15th December 2020
Newsletter Editorial By Michael Moore.
Recent changes to the legislation in the Property Redress Scheme have been introduced in the government’s newly issued ‘How to Rent Guide’ (December 2020). This MUST be given to tenants BEFORE they enter into a new assured shorthold tenancy (AST) or renew an existing assured shorthold tenancy.
The latest version includes a reference to tenancies affected by the Coronavirus pandemic. The most significant inclusion is the section on what the landlord MUST do before a tenancy can commence or continue. This specifically relates to:
I’m sure every landlord is aware that the tenant must be issued with an in-date gas safety certificate. I rarely come across rented properties with gas installed that do not have an up-to-date certificate, as it has been mandatory for some years.
However, we are frequently asked to value tenanted properties where the self-managing landlord has not registered the tenant’s bond (around one in five). Many landlords do not realise the serious implications of not registering the bond. The landlord loses the power to make a court application for possession at the end of the fixed term, should it be necessary. The tenant is also able to claim compensation for the fact the bond was not registered.
The lack of an EPC, an out of date EPC or an EPC with a rating below E at the start of a tenancy also removes the landlord right to gain possession. In the past month I’ve valued two properties (which we don’t manage) where tenancies had been renewed in the last six months, but where the EPC had expired in 2019. The landlords in both instances wanted me to list the properties for sale whilst the tenants were still in occupation. This would maintain rental income whilst the property was being marketed. Their strategy was to serve two months notice to quit (per their AST) once we’d found a buyer.
I explained to both clients that due to the Coronavirus Act 2020 the two months notice has been extended to six (which they were not aware of). Moreover, as they did not have an in-date EPC when the tenancy was created, they have lost the right to make an application to court for possession, should they need to. I had to insist that they obtain vacant possession before we could even market the properties as there was no certainty they could obtain vacant possession to meet a buyer’s timescale.
Since the summer of 2020 any new tenancy created must have had an Electrical Installation Inspection Report undertaken. This must be issued to the tenant prior to, or at the time of, commencement of the tenancy. The Report must also state the property to be safe, or where essential works were highlighted, that those works are now complete. Again, I am coming across tenanted properties created in the last few months where no report has been provided. In some instances I can see there are issues with the installation that will not pass the current (forgive the pun) inspection standards.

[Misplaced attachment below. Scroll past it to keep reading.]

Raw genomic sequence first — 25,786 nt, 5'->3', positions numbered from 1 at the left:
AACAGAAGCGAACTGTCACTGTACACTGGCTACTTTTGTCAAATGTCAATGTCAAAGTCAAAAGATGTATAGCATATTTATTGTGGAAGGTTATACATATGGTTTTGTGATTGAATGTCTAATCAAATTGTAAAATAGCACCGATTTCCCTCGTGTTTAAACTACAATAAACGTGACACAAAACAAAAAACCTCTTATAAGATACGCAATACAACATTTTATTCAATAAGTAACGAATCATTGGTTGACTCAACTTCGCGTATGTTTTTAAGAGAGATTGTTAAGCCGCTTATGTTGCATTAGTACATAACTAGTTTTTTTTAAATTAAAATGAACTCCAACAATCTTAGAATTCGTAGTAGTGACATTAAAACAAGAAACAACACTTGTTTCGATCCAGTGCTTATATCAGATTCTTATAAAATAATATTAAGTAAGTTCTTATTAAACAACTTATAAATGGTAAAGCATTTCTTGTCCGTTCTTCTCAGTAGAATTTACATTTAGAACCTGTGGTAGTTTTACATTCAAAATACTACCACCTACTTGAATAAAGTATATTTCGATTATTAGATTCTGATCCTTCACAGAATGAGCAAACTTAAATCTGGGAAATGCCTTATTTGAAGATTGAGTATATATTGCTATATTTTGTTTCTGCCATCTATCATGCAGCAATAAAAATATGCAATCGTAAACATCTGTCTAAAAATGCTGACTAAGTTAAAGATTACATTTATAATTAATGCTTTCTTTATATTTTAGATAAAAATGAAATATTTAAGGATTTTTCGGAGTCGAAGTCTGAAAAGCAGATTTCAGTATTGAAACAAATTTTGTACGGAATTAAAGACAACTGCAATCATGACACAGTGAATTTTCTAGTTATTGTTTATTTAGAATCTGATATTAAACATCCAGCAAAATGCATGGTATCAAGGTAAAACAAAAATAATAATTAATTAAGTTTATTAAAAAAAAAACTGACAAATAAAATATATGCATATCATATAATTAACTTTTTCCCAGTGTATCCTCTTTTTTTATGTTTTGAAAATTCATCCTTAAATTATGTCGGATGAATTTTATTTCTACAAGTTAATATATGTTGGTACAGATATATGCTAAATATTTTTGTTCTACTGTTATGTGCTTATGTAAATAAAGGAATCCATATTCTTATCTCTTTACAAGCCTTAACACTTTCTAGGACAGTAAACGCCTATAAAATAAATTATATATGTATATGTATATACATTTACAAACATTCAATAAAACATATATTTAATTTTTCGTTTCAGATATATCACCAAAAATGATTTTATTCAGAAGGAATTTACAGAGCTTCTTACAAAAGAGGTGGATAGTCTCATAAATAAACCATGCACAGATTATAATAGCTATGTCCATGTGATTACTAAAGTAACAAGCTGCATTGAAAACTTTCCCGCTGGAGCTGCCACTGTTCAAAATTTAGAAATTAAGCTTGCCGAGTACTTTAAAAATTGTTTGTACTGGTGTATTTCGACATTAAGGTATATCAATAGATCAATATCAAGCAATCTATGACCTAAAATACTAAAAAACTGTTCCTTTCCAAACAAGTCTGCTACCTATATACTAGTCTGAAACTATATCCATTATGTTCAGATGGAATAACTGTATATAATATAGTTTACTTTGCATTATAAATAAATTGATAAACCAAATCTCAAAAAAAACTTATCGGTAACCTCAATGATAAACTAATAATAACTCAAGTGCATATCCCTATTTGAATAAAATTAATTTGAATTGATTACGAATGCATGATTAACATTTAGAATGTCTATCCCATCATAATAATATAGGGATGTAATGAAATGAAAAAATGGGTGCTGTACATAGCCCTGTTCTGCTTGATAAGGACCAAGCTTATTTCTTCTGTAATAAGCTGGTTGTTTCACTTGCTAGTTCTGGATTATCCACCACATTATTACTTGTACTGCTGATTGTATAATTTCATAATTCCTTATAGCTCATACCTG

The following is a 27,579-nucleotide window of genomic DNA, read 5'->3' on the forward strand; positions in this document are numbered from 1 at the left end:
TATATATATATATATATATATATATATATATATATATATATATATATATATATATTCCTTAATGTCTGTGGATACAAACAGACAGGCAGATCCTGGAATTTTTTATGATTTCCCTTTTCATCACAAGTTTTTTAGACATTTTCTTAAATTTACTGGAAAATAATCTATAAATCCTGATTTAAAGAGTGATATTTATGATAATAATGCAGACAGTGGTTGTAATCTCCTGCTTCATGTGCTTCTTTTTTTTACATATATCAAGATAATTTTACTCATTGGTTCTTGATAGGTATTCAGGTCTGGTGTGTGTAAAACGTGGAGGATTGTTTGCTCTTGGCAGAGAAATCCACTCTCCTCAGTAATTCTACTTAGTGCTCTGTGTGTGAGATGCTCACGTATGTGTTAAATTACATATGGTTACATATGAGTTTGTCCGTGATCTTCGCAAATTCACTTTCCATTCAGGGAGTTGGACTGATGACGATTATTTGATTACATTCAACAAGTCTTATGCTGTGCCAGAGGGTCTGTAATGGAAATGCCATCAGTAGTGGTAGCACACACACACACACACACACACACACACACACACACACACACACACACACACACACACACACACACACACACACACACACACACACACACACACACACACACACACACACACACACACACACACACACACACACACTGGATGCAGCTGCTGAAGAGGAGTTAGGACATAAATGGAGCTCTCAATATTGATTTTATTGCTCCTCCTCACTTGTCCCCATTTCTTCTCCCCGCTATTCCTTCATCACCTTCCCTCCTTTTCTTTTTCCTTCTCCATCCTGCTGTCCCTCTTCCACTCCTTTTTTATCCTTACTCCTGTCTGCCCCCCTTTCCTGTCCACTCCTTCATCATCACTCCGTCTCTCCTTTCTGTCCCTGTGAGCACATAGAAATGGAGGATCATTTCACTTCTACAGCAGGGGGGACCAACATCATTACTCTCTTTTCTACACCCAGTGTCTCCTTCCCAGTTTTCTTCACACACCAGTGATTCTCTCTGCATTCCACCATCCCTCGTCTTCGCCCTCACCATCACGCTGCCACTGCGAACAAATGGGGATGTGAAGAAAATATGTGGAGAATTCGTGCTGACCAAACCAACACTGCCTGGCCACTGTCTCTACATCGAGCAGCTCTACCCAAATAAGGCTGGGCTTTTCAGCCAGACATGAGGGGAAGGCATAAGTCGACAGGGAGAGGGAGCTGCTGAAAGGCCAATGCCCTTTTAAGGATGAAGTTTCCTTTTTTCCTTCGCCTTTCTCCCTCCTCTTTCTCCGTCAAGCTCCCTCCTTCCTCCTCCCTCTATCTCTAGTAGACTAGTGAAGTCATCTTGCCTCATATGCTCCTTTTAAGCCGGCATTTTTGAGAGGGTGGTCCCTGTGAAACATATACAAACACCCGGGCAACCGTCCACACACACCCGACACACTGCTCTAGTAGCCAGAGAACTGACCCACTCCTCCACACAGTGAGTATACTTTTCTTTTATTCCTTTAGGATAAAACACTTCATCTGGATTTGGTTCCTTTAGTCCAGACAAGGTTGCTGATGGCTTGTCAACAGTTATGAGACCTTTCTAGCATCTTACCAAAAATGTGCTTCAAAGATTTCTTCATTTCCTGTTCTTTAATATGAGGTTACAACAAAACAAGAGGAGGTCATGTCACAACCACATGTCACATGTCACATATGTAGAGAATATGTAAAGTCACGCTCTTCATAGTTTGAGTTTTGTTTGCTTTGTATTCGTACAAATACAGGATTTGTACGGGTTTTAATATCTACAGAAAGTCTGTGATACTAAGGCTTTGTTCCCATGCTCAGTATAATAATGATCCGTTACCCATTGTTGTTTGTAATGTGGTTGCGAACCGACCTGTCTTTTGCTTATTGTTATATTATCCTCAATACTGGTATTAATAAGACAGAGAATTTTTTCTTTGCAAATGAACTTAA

Gemma and Jaymie in our Maintenance Department have been working tirelessly this year to ensure all our managed properties have the necessary reports and certificates. This enables our negotiators, Angie, Karl, Fran and Sophie, to be able to let – whether for new clients or existing clients. The team also have systems in place to ensure we avoid last minute requests for inspections and certificates. This ensures all necessary documentation can be presented to new or renewing tenants, including the latest mandatory ‘How to Rent Guide’.
The Private Rented Sector is no longer a ‘safe’ sector of the property market for DIY landlords who cannot commit a significant amount of time and effort to meeting ever-tightening legislation. More changes are coming, especially with the minimum EPC rating of ‘E’ expected to be raised to ‘D’. Some Government white papers in circulation are even indicating this could be raised to ‘C’. (see above clipping from ‘Property Professional’ magazine, Nov/Dec 2020)
Generous grants are available already for upgrading insulation and heating systems to improve the EPC rating. I am expecting the grants to be improved further in the next 12-24 months. Applying for the grants and meeting the criteria and timeframes will be complex and time consuming. At Moores, the directors are gearing-up for these changes, ensuring our clients maintain, and where possible, increase their income on their buy-to-let investments.
If you’re managing your own residential investment properties and would like help meeting legislation, please get in touch. We can also help to improve your income/yield! In the first instance email my co-director, Angie Wright, who looks after our lettings and management department at firstname.lastname@example.org. Angie will be happy to talk through how we can help without any obligation on your part.
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